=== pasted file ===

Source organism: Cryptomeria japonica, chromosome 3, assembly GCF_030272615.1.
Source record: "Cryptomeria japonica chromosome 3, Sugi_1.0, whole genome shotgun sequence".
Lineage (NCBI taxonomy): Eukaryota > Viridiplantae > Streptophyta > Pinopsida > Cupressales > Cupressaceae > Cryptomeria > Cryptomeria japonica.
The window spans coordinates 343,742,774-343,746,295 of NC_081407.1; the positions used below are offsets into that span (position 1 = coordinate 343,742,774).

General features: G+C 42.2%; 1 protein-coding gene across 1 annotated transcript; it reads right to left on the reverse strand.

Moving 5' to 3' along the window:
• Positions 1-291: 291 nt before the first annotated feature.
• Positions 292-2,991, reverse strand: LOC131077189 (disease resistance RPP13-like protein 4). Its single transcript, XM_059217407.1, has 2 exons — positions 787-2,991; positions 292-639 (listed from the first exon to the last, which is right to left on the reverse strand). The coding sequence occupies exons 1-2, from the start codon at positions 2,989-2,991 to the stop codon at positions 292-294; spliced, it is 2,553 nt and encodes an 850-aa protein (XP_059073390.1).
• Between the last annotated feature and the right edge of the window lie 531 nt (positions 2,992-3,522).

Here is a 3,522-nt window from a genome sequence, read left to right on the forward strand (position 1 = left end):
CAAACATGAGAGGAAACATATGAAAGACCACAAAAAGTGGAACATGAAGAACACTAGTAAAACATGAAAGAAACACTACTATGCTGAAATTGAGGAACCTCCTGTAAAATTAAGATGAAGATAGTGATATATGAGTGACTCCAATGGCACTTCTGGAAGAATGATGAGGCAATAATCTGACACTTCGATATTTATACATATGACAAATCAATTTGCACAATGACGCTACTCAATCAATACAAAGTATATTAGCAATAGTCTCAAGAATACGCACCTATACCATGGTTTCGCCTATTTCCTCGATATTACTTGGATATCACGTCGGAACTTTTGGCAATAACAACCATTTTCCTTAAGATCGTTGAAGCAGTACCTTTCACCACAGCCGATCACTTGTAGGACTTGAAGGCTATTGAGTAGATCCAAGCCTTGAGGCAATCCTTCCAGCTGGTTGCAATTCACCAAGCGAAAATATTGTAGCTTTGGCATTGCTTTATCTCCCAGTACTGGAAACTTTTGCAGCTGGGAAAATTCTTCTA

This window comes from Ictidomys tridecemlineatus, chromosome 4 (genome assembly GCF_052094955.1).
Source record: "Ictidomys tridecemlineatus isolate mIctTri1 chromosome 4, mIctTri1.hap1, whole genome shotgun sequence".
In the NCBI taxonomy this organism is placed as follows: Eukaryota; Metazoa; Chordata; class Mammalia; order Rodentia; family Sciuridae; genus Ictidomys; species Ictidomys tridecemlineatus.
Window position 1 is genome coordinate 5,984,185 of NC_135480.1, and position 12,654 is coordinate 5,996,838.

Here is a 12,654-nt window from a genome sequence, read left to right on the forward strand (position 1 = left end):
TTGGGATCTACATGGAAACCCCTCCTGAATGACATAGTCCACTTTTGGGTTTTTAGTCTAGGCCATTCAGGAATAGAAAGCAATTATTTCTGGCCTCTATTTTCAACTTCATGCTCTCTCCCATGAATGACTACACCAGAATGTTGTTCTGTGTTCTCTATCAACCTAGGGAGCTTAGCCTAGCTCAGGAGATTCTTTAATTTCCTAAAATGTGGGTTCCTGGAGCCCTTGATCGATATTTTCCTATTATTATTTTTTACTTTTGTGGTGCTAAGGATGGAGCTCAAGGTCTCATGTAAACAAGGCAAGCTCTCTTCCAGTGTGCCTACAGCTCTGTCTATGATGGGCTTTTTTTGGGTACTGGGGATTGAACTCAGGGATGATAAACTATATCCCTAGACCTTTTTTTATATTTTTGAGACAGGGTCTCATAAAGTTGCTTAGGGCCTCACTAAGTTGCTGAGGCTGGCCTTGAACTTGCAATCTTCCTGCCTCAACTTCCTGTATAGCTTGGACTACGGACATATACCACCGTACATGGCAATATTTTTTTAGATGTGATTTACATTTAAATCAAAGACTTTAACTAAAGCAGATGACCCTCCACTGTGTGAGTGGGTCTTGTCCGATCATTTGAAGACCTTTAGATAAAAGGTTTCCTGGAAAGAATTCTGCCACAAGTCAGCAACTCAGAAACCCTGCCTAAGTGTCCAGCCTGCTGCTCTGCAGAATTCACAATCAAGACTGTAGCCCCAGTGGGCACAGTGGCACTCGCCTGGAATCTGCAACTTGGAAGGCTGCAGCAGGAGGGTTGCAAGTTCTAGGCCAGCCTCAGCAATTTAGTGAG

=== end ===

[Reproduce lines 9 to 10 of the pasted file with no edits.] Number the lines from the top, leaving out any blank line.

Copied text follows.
• Between the last annotated feature and the right edge of the window lie 531 nt (positions 2,992-3,522).

Here is a 3,522-nt window from a genome sequence, read left to right on the forward strand (position 1 = left end):